Natural childbirth or epidural? Cloth diapers or disposables? Child care or stay home parenting? Vaccinate or not? Tiger Mom or Bringing Up Bébé? Public school? Private school? Home school?
Parenting is full of decisions that, even once made, haunt for years afterward. Whether to reveal my struggles with suicidal thoughts to my son was just such a decision. I did, but I still wonder if I made the right choice.
We’ve been open about my bipolar disorder since I was diagnosed. My husband and I talk as I explore how it has shaped me and my relationships with others; many of those conversations take place in front of the kids. So, I have no idea when my son became aware that mom has a mental disorder.
I do know that he identifies bipolar disorder with me. A family dinner conversation went like this: mom and dad were discussing bipolar disorder and the stigma surrounding it. Daughter said, “What’s bipolar disorder?” and son responded, “Mom.”
My son knows that with bipolar disorder’s highs come crashing lows. He knows I’ve had times when I couldn’t get out of bed or spent the day crying. And he’s familiar with the anger that surfaces when I’m overwhelmed with a toxic mix of anxiety and hypomania. But there was no reason for him to know how close I’ve come to ending my life. Until he was diagnosed with depression.
It was his therapist’s idea that I share my experiences with why and how anyone would decide that suicide was a reasonable option for ending pain.
I remember the day we first discussed suicidal thoughts. I was sitting in a chair, the big comfy kind therapists always seem to have, across from my son. His therapist sat in another chair and my son a third. As I spoke, my son said nothing; his therapist kept his non-judgmental therapist face firmly in place. When I finished, my son said only that he wasn’t going to kill himself because it was a stupid thing to do.
I was, of course, relieved. And I thought that was the end of it, though I still worried that my son might fall into another depression.
But it wasn’t the end. And I was completely wrong about where my son’s anxieties lay.
A year ago, my son and I were fighting, which wasn’t particularly uncommon at that time. We have a deep connection and are also very much alike. Our disagreements quickly become volcanic eruptions as each of us digs in our heels, refusing to relent. I naturally believe I am only adamant when I believe I have my son’s interests at heart. My husband agrees, but he’s far too afraid of conflict to push a point. I have no such fear.
I don’t recall how the conflict began, but I know it started in the car on the way to buy a book my son had forgotten he needed for a class the next day. We argued throughout the trip to Barnes & Noble. By the time we reached the parking lot, the argument was in full force and had turned to my son’s insistence that he was entitled to a say about who should drive my car and when. He continued to argue his point as we went up the elevator in the store, found his book, paid for it and walked to the car.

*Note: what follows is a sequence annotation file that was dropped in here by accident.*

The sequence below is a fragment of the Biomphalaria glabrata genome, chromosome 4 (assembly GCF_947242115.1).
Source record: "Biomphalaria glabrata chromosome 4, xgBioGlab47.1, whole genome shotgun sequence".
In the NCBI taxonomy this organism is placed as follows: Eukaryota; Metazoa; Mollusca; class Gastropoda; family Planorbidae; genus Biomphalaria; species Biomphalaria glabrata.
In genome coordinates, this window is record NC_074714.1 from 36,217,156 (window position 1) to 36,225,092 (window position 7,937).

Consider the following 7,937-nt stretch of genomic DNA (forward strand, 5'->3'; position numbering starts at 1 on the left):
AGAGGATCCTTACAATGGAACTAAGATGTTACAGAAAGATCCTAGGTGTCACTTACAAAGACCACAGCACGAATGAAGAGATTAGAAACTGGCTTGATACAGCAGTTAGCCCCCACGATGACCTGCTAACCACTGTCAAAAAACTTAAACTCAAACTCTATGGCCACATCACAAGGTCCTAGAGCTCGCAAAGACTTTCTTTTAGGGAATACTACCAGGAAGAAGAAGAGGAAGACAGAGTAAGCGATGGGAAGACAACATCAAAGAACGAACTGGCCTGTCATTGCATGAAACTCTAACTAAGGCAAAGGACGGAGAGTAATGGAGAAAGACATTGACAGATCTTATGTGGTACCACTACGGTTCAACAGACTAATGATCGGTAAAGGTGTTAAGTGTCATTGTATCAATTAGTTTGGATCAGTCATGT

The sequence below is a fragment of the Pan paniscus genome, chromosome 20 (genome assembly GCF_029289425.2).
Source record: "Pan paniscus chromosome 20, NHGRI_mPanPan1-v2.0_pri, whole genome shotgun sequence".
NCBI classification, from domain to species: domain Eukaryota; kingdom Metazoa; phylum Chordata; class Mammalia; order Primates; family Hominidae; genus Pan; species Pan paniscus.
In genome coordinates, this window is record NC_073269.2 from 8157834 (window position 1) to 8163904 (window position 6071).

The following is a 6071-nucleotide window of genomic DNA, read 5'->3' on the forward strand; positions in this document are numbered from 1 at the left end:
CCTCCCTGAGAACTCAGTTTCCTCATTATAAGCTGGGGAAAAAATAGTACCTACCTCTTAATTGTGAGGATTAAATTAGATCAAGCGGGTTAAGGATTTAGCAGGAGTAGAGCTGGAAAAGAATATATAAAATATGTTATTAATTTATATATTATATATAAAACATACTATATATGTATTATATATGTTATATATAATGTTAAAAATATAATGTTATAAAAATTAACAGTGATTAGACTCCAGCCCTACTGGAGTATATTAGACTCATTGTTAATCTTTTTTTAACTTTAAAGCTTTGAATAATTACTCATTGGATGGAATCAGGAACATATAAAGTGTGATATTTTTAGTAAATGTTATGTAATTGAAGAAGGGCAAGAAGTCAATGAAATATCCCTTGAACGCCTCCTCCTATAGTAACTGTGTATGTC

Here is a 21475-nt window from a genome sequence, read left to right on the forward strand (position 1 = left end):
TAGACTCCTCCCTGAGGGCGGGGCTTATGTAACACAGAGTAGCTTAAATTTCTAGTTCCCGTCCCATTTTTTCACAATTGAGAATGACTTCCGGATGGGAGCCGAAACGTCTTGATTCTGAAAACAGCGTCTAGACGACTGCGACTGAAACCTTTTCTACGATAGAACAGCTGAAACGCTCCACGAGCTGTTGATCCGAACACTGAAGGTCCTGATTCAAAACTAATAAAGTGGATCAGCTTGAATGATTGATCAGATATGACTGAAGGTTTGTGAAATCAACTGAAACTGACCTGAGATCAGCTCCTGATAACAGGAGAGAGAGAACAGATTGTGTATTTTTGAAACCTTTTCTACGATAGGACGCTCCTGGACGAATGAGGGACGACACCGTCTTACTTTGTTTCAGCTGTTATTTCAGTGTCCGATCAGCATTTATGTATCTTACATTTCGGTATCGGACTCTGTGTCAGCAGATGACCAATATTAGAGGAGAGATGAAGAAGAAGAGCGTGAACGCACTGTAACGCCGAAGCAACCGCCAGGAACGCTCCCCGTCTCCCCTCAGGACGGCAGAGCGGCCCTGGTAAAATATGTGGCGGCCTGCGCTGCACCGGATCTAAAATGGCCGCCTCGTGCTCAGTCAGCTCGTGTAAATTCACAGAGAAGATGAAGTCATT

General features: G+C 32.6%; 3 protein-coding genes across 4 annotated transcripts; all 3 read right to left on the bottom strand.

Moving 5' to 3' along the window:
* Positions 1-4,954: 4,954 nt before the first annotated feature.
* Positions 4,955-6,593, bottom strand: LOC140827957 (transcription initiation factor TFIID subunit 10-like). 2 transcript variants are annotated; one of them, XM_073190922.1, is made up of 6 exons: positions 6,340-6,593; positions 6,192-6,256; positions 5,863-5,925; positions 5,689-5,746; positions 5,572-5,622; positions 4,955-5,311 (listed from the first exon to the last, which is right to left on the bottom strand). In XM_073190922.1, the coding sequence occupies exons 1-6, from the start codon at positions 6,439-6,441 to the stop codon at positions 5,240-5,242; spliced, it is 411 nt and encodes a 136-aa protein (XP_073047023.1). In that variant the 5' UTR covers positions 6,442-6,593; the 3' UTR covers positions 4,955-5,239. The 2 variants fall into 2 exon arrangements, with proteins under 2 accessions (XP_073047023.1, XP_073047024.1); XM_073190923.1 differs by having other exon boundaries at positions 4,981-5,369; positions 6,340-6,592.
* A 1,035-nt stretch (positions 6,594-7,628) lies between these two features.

As we got in the car to go home, the argument had, and I swear I don’t know how, turned to suicide. I know I told him I hoped he’d turn to me if he thought he was a danger to himself.
I’m not a stranger to feeling like the dumbest parent alive, but I’ve never felt more of an idiot than when my son screamed at me that suicide was the most selfish, stupid thing a person could do. “All it does,” he said, “ is hurt the people it leaves behind. The person who does it is dead and everyone else is ruined forever.”
“He’s talking about me,” I thought. “This has all been about me.” He may have truly thought of hurting himself at one time, but the person he worried about was me. He’d already figured out that suicide was a stupid thing to do. I didn’t need to worry about him; I needed to worry about myself. Argument over.
My son never tells me he loves me but in that moment, he told me more clearly than he ever could with words.
I have no idea if telling my son about myself and suicide was a good idea. And I wonder about it frequently. Part of me thinks it was important and that maybe, if he is depressed again, he’ll remember what he said to me.
Have you told your children about any self-harming thoughts you’ve had? Would you?
You’ve brought me to tears, Janice. You are so incredibly brave to write about this, and I do hope that it helps you with your journey. More importantly, remember there are more people than your family who love and care about you. We don’t say it either, as friends, but today I will let you know I love you!
Oh, gosh. Thank you so much. It was both a tough and a beautiful time for me. I’m really kind of speechless at your comment. But, here’s a big hug. Again, thanks.
May your brave, beautiful words lend others a perspective of strength and a measure of comfort.
You’re always so sweet. Thank you.
Luckily self-harm is not something I’ve ever struggled with.
Agreed. You are lucky. It’s not a fun place to be. Thanks for commenting.
I’ve seen other’s struggle with it and, well…I’ve been around for suicide attempts. It’s something I hope I never have to experience again.